About 45% of gastric cancer patients experience peritoneal carcinomatosis (PC), the spread of the cancer to the abdominal lining—a development that’s associated with poor outcomes. Last year, the Gastric Cancer Foundation awarded a $75,000 research grant to Jaffer A. Ajani, MD, Professor of Gastrointestinal Medical Oncology at The University of Texas MD Anderson Cancer Center. The funding fueled new discoveries in Ajani’s lab that he hopes will aid the development of therapies for PC.
In a study published in April in the journal Gut, Ajani’s lab reported that a gene called YAP1 is upregulated in PC tumor cells and appears to drive metastasis. And if other cancer-driving genes are inhibited with drugs, Yap1 takes over, allowing tumors to grow even as they are treated. “It’s like the ultimate method of resisting stress caused by treatment,” Ajani said.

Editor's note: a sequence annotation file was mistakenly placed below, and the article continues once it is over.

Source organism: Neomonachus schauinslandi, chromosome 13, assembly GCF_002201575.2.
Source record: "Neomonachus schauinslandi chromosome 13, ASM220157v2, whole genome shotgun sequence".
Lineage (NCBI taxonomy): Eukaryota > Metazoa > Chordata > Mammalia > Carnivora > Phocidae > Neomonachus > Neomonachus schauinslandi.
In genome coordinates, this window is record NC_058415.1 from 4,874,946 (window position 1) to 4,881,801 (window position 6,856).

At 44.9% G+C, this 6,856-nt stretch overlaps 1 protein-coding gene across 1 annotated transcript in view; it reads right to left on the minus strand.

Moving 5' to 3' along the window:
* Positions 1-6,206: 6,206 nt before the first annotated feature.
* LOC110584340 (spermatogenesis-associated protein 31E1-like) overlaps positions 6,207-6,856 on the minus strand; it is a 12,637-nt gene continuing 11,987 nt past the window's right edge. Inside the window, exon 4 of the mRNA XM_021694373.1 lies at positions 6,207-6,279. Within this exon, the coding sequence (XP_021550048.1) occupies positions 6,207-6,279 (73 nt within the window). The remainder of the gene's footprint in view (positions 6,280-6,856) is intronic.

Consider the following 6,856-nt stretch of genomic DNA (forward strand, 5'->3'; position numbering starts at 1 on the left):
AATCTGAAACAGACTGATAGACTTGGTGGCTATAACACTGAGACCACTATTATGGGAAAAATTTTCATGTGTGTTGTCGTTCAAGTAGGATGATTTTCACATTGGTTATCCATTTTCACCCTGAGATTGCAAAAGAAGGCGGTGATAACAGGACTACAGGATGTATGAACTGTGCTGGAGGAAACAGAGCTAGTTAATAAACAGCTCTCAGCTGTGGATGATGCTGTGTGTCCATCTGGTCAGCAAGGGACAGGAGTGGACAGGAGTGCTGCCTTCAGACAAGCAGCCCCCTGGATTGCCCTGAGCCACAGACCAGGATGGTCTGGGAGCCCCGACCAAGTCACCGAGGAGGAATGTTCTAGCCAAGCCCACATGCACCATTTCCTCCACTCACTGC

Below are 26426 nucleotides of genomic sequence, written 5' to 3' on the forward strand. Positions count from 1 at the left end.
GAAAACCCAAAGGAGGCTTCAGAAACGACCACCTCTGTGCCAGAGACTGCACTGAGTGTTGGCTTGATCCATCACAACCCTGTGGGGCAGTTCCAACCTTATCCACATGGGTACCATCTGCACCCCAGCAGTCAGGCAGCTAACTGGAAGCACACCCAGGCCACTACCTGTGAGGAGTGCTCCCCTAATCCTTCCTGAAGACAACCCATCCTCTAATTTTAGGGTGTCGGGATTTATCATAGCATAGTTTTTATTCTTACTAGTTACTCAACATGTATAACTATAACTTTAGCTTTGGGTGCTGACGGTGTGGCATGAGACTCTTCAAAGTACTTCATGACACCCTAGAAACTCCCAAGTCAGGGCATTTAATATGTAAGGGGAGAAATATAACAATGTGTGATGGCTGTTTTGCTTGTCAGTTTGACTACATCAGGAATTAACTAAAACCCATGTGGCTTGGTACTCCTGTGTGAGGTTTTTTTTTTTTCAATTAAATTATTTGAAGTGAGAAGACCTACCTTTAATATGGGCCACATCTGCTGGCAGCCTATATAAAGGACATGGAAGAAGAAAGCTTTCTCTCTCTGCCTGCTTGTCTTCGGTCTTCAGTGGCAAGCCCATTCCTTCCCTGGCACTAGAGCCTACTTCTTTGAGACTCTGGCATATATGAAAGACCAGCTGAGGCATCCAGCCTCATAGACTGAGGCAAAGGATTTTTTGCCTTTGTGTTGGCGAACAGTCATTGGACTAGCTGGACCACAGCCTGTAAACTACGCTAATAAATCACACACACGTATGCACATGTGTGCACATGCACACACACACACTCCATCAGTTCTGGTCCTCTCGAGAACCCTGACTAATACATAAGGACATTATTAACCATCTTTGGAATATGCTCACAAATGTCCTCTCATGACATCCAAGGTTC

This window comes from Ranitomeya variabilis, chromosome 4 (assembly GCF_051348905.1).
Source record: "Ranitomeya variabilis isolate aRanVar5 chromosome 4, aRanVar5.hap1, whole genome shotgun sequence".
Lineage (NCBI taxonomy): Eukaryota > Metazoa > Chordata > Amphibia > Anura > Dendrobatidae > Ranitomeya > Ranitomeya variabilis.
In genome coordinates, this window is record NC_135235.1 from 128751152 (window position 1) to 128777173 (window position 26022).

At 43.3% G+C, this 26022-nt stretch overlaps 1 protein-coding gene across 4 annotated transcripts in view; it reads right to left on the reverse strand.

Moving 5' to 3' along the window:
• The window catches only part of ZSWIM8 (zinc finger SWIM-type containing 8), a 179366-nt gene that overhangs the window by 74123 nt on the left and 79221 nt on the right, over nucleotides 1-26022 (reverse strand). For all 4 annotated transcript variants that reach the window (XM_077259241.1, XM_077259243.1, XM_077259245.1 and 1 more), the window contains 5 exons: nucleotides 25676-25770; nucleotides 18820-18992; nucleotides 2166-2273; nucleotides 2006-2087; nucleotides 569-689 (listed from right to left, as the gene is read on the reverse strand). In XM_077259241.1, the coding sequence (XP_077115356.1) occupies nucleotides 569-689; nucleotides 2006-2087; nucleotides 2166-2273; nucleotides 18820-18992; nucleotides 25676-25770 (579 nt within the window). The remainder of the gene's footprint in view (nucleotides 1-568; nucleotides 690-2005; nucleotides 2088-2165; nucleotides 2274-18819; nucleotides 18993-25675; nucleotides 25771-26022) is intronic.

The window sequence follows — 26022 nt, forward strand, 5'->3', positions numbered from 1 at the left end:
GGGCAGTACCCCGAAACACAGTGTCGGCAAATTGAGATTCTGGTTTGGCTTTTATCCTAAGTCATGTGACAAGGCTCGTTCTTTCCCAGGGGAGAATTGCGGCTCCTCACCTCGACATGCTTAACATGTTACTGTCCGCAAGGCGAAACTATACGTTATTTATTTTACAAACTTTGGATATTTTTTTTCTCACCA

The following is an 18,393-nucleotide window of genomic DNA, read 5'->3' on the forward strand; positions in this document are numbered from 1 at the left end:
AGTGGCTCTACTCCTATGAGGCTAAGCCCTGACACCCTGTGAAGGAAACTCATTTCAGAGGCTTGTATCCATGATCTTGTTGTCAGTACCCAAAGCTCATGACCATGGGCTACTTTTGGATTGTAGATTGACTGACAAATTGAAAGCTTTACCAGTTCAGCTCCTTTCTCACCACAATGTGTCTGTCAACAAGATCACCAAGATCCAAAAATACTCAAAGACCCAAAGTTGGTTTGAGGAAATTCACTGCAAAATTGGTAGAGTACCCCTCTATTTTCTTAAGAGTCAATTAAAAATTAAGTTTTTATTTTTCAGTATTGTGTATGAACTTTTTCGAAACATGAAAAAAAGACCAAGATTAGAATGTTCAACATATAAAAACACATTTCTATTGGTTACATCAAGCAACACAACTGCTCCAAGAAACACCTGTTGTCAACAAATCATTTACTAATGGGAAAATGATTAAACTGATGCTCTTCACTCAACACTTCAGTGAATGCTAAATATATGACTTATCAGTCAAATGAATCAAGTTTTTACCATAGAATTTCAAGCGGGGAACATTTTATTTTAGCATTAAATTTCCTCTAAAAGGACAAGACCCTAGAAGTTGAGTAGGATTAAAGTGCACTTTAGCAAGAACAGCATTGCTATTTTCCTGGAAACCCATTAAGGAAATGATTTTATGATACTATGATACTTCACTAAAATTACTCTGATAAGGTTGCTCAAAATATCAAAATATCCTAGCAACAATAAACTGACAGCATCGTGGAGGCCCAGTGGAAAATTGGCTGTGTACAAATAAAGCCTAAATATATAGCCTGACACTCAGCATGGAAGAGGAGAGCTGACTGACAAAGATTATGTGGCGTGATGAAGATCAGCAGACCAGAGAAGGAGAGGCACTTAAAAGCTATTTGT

Ajani and his colleagues are also studying emerging gene targets in gastric cancer, including GTX4. “We believe it’s not just a bystander—it’s a driver for gastric cancer cells. So we are planning more studies to understand this particular target,” said Ajani, who is working with four other labs to conduct the research.